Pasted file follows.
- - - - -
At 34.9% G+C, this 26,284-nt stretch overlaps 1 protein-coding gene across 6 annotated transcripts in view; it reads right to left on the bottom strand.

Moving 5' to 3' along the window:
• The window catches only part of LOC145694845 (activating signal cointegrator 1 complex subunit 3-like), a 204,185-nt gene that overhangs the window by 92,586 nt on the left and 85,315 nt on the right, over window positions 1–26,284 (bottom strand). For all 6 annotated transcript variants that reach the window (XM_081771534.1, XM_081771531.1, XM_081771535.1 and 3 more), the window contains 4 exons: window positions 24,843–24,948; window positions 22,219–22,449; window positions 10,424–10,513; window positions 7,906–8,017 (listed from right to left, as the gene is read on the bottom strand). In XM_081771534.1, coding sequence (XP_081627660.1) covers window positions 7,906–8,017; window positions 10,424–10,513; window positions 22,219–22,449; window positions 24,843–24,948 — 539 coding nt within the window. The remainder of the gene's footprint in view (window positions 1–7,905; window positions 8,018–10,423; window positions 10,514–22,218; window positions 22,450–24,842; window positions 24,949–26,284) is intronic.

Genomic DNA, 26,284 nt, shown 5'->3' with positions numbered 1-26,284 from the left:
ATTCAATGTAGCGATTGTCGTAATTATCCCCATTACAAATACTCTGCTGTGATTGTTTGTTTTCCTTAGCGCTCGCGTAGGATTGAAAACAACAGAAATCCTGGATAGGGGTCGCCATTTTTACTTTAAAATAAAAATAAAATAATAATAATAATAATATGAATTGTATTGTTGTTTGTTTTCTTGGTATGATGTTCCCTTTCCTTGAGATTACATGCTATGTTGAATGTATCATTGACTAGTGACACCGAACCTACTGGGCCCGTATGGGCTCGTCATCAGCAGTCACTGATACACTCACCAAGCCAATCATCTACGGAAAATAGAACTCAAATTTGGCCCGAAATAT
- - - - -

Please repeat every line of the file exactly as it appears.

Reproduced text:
At 34.9% G+C, this 26,284-nt stretch overlaps 1 protein-coding gene across 6 annotated transcripts in view; it reads right to left on the bottom strand.

Moving 5' to 3' along the window:
• The window catches only part of LOC145694845 (activating signal cointegrator 1 complex subunit 3-like), a 204,185-nt gene that overhangs the window by 92,586 nt on the left and 85,315 nt on the right, over window positions 1–26,284 (bottom strand). For all 6 annotated transcript variants that reach the window (XM_081771534.1, XM_081771531.1, XM_081771535.1 and 3 more), the window contains 4 exons: window positions 24,843–24,948; window positions 22,219–22,449; window positions 10,424–10,513; window positions 7,906–8,017 (listed from right to left, as the gene is read on the bottom strand). In XM_081771534.1, coding sequence (XP_081627660.1) covers window positions 7,906–8,017; window positions 10,424–10,513; window positions 22,219–22,449; window positions 24,843–24,948 — 539 coding nt within the window. The remainder of the gene's footprint in view (window positions 1–7,905; window positions 8,018–10,423; window positions 10,514–22,218; window positions 22,450–24,842; window positions 24,949–26,284) is intronic.

Genomic DNA, 26,284 nt, shown 5'->3' with positions numbered 1-26,284 from the left:
ATTCAATGTAGCGATTGTCGTAATTATCCCCATTACAAATACTCTGCTGTGATTGTTTGTTTTCCTTAGCGCTCGCGTAGGATTGAAAACAACAGAAATCCTGGATAGGGGTCGCCATTTTTACTTTAAAATAAAAATAAAATAATAATAATAATAATATGAATTGTATTGTTGTTTGTTTTCTTGGTATGATGTTCCCTTTCCTTGAGATTACATGCTATGTTGAATGTATCATTGACTAGTGACACCGAACCTACTGGGCCCGTATGGGCTCGTCATCAGCAGTCACTGATACACTCACCAAGCCAATCATCTACGGAAAATAGAACTCAAATTTGGCCCGAAATAT